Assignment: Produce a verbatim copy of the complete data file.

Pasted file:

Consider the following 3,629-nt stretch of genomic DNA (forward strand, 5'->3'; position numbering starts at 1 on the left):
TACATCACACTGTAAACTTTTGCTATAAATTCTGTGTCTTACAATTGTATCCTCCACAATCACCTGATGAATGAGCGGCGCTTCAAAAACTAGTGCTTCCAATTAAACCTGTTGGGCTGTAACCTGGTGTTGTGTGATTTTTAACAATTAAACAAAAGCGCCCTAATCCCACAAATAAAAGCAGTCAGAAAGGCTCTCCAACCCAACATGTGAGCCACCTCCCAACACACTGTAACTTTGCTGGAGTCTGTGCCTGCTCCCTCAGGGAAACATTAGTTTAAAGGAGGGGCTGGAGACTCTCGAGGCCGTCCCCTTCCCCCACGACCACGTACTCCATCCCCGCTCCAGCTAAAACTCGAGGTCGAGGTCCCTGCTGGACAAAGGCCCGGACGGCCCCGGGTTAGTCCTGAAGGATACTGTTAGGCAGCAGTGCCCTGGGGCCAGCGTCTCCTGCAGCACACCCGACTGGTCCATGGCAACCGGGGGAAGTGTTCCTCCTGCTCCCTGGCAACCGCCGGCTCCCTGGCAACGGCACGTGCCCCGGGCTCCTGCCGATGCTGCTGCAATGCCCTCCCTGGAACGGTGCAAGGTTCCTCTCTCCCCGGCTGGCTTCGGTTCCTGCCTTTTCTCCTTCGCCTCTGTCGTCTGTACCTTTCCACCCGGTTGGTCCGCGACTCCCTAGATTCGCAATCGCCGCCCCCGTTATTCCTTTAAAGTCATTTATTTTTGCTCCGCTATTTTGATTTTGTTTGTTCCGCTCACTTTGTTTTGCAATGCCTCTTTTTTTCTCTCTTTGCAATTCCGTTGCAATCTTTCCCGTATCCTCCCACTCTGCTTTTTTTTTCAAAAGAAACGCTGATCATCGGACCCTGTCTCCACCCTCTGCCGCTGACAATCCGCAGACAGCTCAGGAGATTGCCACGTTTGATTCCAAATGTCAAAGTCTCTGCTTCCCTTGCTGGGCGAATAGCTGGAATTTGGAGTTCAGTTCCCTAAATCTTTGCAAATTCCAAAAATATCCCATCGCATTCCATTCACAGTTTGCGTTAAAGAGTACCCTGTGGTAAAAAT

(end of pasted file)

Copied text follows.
Consider the following 3,629-nt stretch of genomic DNA (forward strand, 5'->3'; position numbering starts at 1 on the left):
TACATCACACTGTAAACTTTTGCTATAAATTCTGTGTCTTACAATTGTATCCTCCACAATCACCTGATGAATGAGCGGCGCTTCAAAAACTAGTGCTTCCAATTAAACCTGTTGGGCTGTAACCTGGTGTTGTGTGATTTTTAACAATTAAACAAAAGCGCCCTAATCCCACAAATAAAAGCAGTCAGAAAGGCTCTCCAACCCAACATGTGAGCCACCTCCCAACACACTGTAACTTTGCTGGAGTCTGTGCCTGCTCCCTCAGGGAAACATTAGTTTAAAGGAGGGGCTGGAGACTCTCGAGGCCGTCCCCTTCCCCCACGACCACGTACTCCATCCCCGCTCCAGCTAAAACTCGAGGTCGAGGTCCCTGCTGGACAAAGGCCCGGACGGCCCCGGGTTAGTCCTGAAGGATACTGTTAGGCAGCAGTGCCCTGGGGCCAGCGTCTCCTGCAGCACACCCGACTGGTCCATGGCAACCGGGGGAAGTGTTCCTCCTGCTCCCTGGCAACCGCCGGCTCCCTGGCAACGGCACGTGCCCCGGGCTCCTGCCGATGCTGCTGCAATGCCCTCCCTGGAACGGTGCAAGGTTCCTCTCTCCCCGGCTGGCTTCGGTTCCTGCCTTTTCTCCTTCGCCTCTGTCGTCTGTACCTTTCCACCCGGTTGGTCCGCGACTCCCTAGATTCGCAATCGCCGCCCCCGTTATTCCTTTAAAGTCATTTATTTTTGCTCCGCTATTTTGATTTTGTTTGTTCCGCTCACTTTGTTTTGCAATGCCTCTTTTTTTCTCTCTTTGCAATTCCGTTGCAATCTTTCCCGTATCCTCCCACTCTGCTTTTTTTTTCAAAAGAAACGCTGATCATCGGACCCTGTCTCCACCCTCTGCCGCTGACAATCCGCAGACAGCTCAGGAGATTGCCACGTTTGATTCCAAATGTCAAAGTCTCTGCTTCCCTTGCTGGGCGAATAGCTGGAATTTGGAGTTCAGTTCCCTAAATCTTTGCAAATTCCAAAAATATCCCATCGCATTCCATTCACAGTTTGCGTTAAAGAGTACCCTGTGGTAAAAAT